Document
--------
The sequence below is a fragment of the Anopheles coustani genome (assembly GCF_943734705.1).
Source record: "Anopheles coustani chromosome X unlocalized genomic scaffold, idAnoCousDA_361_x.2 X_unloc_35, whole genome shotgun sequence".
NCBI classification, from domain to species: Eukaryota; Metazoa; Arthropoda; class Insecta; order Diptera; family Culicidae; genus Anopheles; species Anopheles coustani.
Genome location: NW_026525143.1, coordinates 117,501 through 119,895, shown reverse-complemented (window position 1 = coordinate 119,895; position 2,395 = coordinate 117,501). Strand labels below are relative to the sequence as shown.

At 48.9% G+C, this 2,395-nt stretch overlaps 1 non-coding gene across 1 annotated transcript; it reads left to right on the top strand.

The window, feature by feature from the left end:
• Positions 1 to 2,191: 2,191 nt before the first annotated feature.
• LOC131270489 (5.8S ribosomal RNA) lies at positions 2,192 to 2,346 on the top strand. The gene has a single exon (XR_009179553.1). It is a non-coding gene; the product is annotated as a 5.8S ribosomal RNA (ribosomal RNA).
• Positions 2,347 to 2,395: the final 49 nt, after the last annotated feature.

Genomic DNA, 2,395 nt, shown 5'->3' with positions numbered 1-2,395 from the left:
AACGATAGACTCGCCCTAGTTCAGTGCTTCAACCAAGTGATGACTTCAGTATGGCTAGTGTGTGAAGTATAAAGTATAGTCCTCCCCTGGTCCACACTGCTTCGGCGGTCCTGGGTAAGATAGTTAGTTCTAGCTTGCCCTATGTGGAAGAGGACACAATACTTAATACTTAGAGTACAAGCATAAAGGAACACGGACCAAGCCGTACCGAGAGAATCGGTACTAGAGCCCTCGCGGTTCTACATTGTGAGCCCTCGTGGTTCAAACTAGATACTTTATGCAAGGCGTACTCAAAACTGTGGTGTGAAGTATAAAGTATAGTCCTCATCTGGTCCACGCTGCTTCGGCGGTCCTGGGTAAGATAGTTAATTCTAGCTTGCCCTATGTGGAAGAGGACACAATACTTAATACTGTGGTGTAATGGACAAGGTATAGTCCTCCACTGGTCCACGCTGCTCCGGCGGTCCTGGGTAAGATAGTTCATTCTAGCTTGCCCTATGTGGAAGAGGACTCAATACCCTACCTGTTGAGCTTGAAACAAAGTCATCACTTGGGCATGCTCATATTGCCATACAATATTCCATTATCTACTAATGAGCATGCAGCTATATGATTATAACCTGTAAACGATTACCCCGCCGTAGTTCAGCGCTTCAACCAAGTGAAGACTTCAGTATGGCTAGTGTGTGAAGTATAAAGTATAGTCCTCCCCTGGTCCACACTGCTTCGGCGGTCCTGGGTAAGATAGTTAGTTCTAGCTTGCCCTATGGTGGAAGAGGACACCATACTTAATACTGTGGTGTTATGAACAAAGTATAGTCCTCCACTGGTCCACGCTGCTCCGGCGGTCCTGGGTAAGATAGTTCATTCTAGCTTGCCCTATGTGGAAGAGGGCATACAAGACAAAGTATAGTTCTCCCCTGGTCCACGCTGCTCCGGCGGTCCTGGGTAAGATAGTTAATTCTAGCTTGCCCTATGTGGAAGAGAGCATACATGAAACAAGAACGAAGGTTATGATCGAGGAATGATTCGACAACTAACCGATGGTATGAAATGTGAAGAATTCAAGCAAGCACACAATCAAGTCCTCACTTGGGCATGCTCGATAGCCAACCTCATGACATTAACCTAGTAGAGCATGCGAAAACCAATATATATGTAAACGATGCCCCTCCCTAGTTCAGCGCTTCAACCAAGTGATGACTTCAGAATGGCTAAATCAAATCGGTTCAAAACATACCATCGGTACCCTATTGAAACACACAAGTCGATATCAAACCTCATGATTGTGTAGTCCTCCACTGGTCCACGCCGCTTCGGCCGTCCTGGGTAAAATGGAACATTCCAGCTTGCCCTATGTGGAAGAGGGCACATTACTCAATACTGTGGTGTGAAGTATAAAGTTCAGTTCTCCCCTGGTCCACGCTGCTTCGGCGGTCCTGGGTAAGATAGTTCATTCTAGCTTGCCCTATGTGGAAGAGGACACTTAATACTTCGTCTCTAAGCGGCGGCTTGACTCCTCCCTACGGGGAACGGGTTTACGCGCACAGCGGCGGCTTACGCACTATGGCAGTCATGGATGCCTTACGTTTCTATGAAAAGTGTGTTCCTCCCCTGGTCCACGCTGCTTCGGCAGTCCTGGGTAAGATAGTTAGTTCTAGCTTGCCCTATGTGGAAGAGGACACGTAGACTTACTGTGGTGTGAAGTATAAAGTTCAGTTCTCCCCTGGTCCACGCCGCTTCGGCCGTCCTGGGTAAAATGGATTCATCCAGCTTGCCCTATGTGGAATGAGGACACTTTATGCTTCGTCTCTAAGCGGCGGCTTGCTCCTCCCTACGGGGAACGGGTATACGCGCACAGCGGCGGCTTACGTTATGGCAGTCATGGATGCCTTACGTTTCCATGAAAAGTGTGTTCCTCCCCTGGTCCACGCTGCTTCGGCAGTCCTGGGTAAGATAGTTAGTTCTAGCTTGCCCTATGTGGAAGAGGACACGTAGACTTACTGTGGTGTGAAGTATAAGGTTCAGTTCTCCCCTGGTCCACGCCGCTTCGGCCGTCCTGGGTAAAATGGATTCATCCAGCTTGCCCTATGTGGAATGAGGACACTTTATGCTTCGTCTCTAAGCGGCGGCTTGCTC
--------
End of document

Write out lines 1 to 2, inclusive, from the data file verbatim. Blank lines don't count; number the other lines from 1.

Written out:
The sequence below is a fragment of the Anopheles coustani genome (assembly GCF_943734705.1).
Source record: "Anopheles coustani chromosome X unlocalized genomic scaffold, idAnoCousDA_361_x.2 X_unloc_35, whole genome shotgun sequence".